Venice is the capital of the region of Veneto in Italy.
Venice is included, with Padua (Padova), in the Padua-Venice Metropolitan Area. The city stretches across numerous small islands in the marshy Venetian Lagoon along the Adriatic Sea in northeast Italy. The saltwater lagoon stretches along the shoreline between the mouths of the Po (south) and the Piave (north) Rivers.
Venice is more than ever a city devoted to art, in all its forms. Historic art can be seen in its numerous museums, which display the most beautiful original works of art by the artists who gave a major contribution to the history of art. By taking a simple walk you will find yourself surrounded by palazzi and churches whose architectural features turn them into an open-air museum. Moreover, once every two years Ve
nice holds one of the most important exhibitions in the world on contemporary art: la Biennale di Venezia, which acts as a springboard for today's best artists and their work.
Venice is also known as the "City of lovers" because the absence of cars allows people to take long and serene walks, reached only by the sound of water washing the shores.
Venice is suitable for the youngest tourists and the more mature ones, as the city itself inspires the rules of intimacy among people.
Getting into Venice is very easy, no matter how you choose to move. There are large parking lots but it is a good idea to choose and reserve a place before you arrive, just to be sure that you find a place where to park and at a fair price. Another possible solution is to park your car on the mainland, in Mestre, from where you can count on frequent connections all day long, and slightly less frequent ones late at night, and reach Venice in 10 minutes.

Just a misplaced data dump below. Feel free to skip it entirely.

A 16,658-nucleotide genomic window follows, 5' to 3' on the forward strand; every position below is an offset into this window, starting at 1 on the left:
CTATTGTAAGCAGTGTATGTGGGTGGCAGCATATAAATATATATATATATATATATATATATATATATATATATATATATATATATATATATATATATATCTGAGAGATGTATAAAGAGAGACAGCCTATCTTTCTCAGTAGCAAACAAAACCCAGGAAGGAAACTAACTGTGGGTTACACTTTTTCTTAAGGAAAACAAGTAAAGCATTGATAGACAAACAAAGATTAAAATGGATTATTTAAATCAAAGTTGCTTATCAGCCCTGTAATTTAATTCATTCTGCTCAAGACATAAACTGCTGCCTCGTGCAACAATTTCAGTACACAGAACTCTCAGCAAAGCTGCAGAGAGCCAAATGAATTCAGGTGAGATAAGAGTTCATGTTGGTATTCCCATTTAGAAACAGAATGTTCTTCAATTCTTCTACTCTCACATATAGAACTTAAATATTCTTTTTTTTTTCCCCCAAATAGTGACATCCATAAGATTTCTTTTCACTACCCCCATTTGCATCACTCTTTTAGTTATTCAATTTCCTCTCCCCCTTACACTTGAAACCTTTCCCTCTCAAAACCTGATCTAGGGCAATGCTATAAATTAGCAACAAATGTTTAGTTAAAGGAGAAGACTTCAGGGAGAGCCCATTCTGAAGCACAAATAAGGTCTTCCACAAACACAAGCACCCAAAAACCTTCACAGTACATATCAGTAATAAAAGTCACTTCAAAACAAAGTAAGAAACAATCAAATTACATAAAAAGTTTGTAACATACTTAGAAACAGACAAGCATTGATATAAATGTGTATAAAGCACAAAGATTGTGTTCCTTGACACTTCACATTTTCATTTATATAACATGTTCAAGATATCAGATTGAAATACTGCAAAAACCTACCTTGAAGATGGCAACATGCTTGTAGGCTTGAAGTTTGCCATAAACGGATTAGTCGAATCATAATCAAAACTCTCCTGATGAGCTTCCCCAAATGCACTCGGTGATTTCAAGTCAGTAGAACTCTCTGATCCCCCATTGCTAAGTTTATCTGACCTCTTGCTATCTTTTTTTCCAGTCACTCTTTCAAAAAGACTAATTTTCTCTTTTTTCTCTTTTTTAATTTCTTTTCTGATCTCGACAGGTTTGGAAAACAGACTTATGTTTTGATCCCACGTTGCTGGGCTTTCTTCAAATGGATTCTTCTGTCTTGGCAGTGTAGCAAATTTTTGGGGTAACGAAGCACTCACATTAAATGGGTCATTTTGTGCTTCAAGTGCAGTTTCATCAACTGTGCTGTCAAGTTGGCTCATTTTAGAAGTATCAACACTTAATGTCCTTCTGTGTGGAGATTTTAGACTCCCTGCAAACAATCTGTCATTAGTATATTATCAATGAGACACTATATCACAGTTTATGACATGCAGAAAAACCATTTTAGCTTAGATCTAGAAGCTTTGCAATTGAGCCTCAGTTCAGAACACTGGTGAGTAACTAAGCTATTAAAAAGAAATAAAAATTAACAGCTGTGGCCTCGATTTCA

In Venice there are hundreds of hotels, hostels and B&Bs that offer a wide range of categories and prices. Should all hotels be full up, or if you find Venice too expensive, you may choose to find an accomodation in Mestre because, as already mentioned, it really is very close to Venice.
Rising Water :
In the fall, especially in October and November, it very often happens that the tide rises and the water overflows the banks of the canals, flooding the city: the foundations, the alleyways, the fields, the ground floor of the houses, the churches and the shops. The rising water is a problem for the Venetians but it is an unusual, exciting experience for tourists as it is a unique event. Seeing Piazza San Marco flooded by a still lake of water is most certainly a unique, magical moment, which has been immortalized several times over the years by famous photographers.
Venice's best transportation value is the traghetto, a public gondola ferry. Traghetti are similar to privately rented gondolas, but you'll pay only Ã¢â€šÂ¬0,40 (that's about half a U.S. dollar) to cross the Grand Canal at one of the half-dozen ferry points between the railroad station and the Campo del Traghetto near St. Mark's Square. The ride is short, but the experience is memorable--especially if you emulate the Venetians by standing up during the crossing.
Gondolas are one of Venice's most famous symbols worldwide. This typical Venetian boat is extremely ancient and is the result of a series of extremely complex craft techniques. A gondola is 11 meters long and weighs 600 kilograms. In spite of its considerable weight it is quite ease to maneuver by just one person using a single oar. We recommend you visit the Squero (boatyard) at San Trovaso where gondolas are still made today by the master craftsmen using the ancient techniques.
Venice Railway Station is located right in the centre so arriving by train is indeed an excellent solution.
Venice Airport is only few kilometers away and connections between the airport and the town are possible both by bus and by sea.